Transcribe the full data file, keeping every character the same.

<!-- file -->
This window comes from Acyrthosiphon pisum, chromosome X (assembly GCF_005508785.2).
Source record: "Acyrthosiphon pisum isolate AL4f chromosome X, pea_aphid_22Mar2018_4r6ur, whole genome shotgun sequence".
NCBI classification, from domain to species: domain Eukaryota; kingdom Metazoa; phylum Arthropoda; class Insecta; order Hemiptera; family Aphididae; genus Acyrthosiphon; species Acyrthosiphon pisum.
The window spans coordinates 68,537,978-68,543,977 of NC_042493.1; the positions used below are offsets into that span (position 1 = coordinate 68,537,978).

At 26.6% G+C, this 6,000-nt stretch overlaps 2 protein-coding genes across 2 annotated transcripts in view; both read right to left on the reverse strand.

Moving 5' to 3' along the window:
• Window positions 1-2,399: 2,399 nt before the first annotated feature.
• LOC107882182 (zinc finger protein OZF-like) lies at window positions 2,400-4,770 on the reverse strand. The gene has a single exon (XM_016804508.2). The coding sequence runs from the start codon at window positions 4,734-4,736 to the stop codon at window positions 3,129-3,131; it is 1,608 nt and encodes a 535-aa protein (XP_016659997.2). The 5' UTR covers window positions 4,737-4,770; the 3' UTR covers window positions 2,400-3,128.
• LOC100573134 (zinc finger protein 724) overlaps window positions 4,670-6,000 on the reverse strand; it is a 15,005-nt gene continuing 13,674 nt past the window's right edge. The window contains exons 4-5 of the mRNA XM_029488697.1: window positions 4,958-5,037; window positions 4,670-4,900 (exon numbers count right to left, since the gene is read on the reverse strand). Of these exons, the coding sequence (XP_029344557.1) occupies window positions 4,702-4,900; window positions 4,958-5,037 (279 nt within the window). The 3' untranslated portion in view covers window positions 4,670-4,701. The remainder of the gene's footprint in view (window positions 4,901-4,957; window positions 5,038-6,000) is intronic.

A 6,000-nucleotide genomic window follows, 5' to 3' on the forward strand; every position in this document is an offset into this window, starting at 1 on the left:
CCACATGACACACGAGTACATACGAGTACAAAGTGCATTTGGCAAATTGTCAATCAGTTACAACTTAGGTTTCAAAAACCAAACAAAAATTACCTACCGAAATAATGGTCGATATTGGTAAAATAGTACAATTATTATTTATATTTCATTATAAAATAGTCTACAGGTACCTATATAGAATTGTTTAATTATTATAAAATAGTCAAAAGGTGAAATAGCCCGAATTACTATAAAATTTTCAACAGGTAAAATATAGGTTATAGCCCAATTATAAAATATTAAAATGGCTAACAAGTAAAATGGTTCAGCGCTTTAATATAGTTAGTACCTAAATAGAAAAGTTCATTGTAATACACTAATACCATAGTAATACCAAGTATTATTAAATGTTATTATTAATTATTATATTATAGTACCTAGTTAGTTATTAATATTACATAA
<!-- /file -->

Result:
This window comes from Acyrthosiphon pisum, chromosome X (assembly GCF_005508785.2).
Source record: "Acyrthosiphon pisum isolate AL4f chromosome X, pea_aphid_22Mar2018_4r6ur, whole genome shotgun sequence".
NCBI classification, from domain to species: domain Eukaryota; kingdom Metazoa; phylum Arthropoda; class Insecta; order Hemiptera; family Aphididae; genus Acyrthosiphon; species Acyrthosiphon pisum.
The window spans coordinates 68,537,978-68,543,977 of NC_042493.1; the positions used below are offsets into that span (position 1 = coordinate 68,537,978).

At 26.6% G+C, this 6,000-nt stretch overlaps 2 protein-coding genes across 2 annotated transcripts in view; both read right to left on the reverse strand.

Moving 5' to 3' along the window:
• Window positions 1-2,399: 2,399 nt before the first annotated feature.
• LOC107882182 (zinc finger protein OZF-like) lies at window positions 2,400-4,770 on the reverse strand. The gene has a single exon (XM_016804508.2). The coding sequence runs from the start codon at window positions 4,734-4,736 to the stop codon at window positions 3,129-3,131; it is 1,608 nt and encodes a 535-aa protein (XP_016659997.2). The 5' UTR covers window positions 4,737-4,770; the 3' UTR covers window positions 2,400-3,128.
• LOC100573134 (zinc finger protein 724) overlaps window positions 4,670-6,000 on the reverse strand; it is a 15,005-nt gene continuing 13,674 nt past the window's right edge. The window contains exons 4-5 of the mRNA XM_029488697.1: window positions 4,958-5,037; window positions 4,670-4,900 (exon numbers count right to left, since the gene is read on the reverse strand). Of these exons, the coding sequence (XP_029344557.1) occupies window positions 4,702-4,900; window positions 4,958-5,037 (279 nt within the window). The 3' untranslated portion in view covers window positions 4,670-4,701. The remainder of the gene's footprint in view (window positions 4,901-4,957; window positions 5,038-6,000) is intronic.

A 6,000-nucleotide genomic window follows, 5' to 3' on the forward strand; every position in this document is an offset into this window, starting at 1 on the left:
CCACATGACACACGAGTACATACGAGTACAAAGTGCATTTGGCAAATTGTCAATCAGTTACAACTTAGGTTTCAAAAACCAAACAAAAATTACCTACCGAAATAATGGTCGATATTGGTAAAATAGTACAATTATTATTTATATTTCATTATAAAATAGTCTACAGGTACCTATATAGAATTGTTTAATTATTATAAAATAGTCAAAAGGTGAAATAGCCCGAATTACTATAAAATTTTCAACAGGTAAAATATAGGTTATAGCCCAATTATAAAATATTAAAATGGCTAACAAGTAAAATGGTTCAGCGCTTTAATATAGTTAGTACCTAAATAGAAAAGTTCATTGTAATACACTAATACCATAGTAATACCAAGTATTATTAAATGTTATTATTAATTATTATATTATAGTACCTAGTTAGTTATTAATATTACATAA